Perhaps a bit of golf to start before taking you to Crufts?  I love playing with teammates helping you out, don’t you?  On Tuesday, our competition was a waltz over 13 holes – one score to count at the first hole, then two scores, then three, then back to one and so on.  We got off to a flier with our best player hitting two crackers to about 15 feet and rolling in the putt for the birdie.  Amazingly I birdied the next, Fiona had a par and continued to hit the ball in a manner that many pros would envy.

Team on its way to glory!

I won’t make you put your spikes on but our highlight came at the short 11th, my least favourite hole on the course; if you were to guarantee me a bogey 4 there for the rest of my golfing life, I’d take it.  Anyway, to our delight Fiona and I made it onto the green, not a million miles from the pin and Jill, our third, a table tennis champion (Commonwealth Games standard no less), splashed confidently out of one of the many bunkers and two-putted for a 4, nett 3 and two points.  Fiona rolled in her putt and I followed her in and doubled up laughing.  Eight points.  Ridiculous.

We were flying.

The wings didn’t quite come off over the closing holes, we didn’t exactly crash and burn but we were less impressive and struggled to keep our score ticking over.

“How many points” I asked Fi at the end.


“Any good?”

“Don’t know.  Hard to tell.”

Well, it turned out to be pretty damned good and we won, by four points.

Sorry for bragging….well, not really, don’t often get the chance.

Friends flew over from Ireland yesterday to go to Crufts, which takes over the NEC in Birmingham and it is huge.  You can walk miles and miles, in little segments admittedly, because there are dogs to admire, stalls to examine, freebies to squirrel away, coffee and beers to drink, more dogs to admire, owners to chat to, from all over the world, Spain, Sweden, Iceland, Scotland, everywhere.  It’s brilliant but exhausting.

I particularly wanted to see the bloodhounds, having fallen in love with them a few years ago when one of the hunts brought their puppies along to a friend’s farm for training.  They were already big but they were adorable, gentle and friendly, not at all scary, unlike the ones on the scent of escaped prisoners in America’s Deep South, with that relentless, mournful howling.

An increasingly rare breed.

A dapper Swede, who used to have whippets, has now switched to long-haired chihuahuas because he wanted a dog he could travel with easily, almost pocket-sized!  If you’re thinking of getting a dog, think long and hard about your every requirement.  I’d love a bloodhound but they’re big, need a lot of space, lots to eat, probably slobber and have a life span of about ten years.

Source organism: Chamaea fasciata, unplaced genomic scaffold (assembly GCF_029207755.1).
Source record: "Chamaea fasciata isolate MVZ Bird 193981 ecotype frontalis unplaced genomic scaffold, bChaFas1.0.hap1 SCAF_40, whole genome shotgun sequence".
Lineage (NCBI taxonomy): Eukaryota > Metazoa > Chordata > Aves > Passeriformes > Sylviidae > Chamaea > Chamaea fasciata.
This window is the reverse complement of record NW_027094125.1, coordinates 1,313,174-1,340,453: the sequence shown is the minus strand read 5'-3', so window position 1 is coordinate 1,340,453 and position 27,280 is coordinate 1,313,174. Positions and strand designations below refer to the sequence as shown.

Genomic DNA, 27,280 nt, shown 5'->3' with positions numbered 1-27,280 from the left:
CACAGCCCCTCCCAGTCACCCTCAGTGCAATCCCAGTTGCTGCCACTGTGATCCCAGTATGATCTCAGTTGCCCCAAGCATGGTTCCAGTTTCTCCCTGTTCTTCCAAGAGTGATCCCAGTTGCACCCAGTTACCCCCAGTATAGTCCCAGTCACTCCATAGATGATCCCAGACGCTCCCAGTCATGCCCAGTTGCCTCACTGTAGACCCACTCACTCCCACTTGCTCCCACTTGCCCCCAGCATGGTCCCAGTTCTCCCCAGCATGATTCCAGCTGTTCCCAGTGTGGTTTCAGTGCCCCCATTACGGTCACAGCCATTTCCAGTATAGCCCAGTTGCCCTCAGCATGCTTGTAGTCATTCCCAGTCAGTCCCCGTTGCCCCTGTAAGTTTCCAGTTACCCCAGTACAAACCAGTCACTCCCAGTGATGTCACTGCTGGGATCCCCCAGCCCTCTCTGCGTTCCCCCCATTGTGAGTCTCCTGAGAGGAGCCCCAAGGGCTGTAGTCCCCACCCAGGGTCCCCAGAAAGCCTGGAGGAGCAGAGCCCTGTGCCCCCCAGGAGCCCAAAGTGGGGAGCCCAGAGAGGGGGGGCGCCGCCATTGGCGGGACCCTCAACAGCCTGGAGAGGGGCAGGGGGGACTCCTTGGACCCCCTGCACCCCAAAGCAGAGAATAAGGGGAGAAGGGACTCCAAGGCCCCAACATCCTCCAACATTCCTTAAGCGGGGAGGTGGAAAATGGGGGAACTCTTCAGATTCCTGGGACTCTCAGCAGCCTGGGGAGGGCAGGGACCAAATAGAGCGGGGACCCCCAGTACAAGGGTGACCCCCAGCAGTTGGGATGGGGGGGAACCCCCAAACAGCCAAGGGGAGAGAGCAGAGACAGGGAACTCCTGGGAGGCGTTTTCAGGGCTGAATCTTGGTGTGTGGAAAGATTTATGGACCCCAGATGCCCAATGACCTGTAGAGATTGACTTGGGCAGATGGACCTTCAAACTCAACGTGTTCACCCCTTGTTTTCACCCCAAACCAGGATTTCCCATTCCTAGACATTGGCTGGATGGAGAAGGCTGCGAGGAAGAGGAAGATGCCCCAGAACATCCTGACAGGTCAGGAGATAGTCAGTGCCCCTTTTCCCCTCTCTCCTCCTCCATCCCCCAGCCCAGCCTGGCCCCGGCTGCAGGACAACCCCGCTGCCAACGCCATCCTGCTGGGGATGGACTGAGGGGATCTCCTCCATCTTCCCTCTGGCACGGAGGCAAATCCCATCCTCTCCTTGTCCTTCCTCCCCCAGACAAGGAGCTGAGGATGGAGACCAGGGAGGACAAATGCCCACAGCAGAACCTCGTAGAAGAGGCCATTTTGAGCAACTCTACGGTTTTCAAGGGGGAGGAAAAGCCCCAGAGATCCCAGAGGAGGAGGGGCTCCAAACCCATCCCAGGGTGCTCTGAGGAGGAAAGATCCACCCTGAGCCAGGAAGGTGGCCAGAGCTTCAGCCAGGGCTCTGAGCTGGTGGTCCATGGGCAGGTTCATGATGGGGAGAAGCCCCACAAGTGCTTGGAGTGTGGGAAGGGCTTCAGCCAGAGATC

Forgot to ask the owner’s name and don’t know how to spell the dog’s!  Not even sure it is long-haired.

Show days are long and exhausting for both dogs and humans and I couldn’t resist these two examples.

Crufts? I’ve had enough!


And me!

The telly cameras are there in force – catch lots of the action and all the news with the versatile, peripatetic Clare Balding on Channel 4.

Hidden cameraman in the main arena.

The regular reader will know that my trips to watch my beloved Totspurs (Mum’s name for them) are often long and convoluted, so I laughed out loud on the train when I opened the Metro (free paper) and read Adam Dutton’s story about Neil Hughes.

He’s a retired air traffic controller and made an 18-hour, 1,127-mile round trip to travel on the Parry People Mover tram that links Stourbridge Junction and the town centre, three minutes there and three minutes back.  Apparently it’s the shortest route in Europe.  It’s also run on flywheel technology, so that piqued Neil’s interest.  “I like oddities,” he said.

Read all about it.

He lives in Troon, so drove to Glasgow, flew to Belfast (no direct flight at the right time), then Birmingham, got the train to Stourbridge Junction, did the Stourbridge Shuttle, train back to Birmingham International and the airport, then direct flight back to Glasgow and home.  Total cost:  £102.27.  Bargain.

“Some people may find it a dull thing to do but I had to do it,” Neil said.  “I’m certainly glad I did because it is unique.”

His wife Elaine said, “To most people it would sound barmy but that’s an average day out for Neil.”

Doesn’t sound dull to me, perfectly reasonable really and very well thought out.  Wonder if Neil and Elaine play golf…

Several of us went to see Fascinating Aida last week, their 40th anniversary tour and they were as hilarious and rude as ever, brilliant.  We laughed until everything ached.  Then, on Desert Island Discs, Rita Rae, Lady Rae, a distinguished Scottish lawyer, chose FA’s Cheap Flights as one of her records.  Somehow, miraculously, the production team managed to find a clip that didn’t require bleeps.  Dillie did it early in the show, saying, “Might as well get the fecker out of the way.”

Adele, Liza and Dillie in action. A performance that is a physical and mental tour de force. They’re now accompanied by Michael Roulston, a brilliant pianist and musician.

And finally, I couldn’t resist this ad, spotted on the tube as it arrived at Seven Sisters en route to Spurs v Crystal Palace last weekend.  Look at it closely.  It’s a cracker.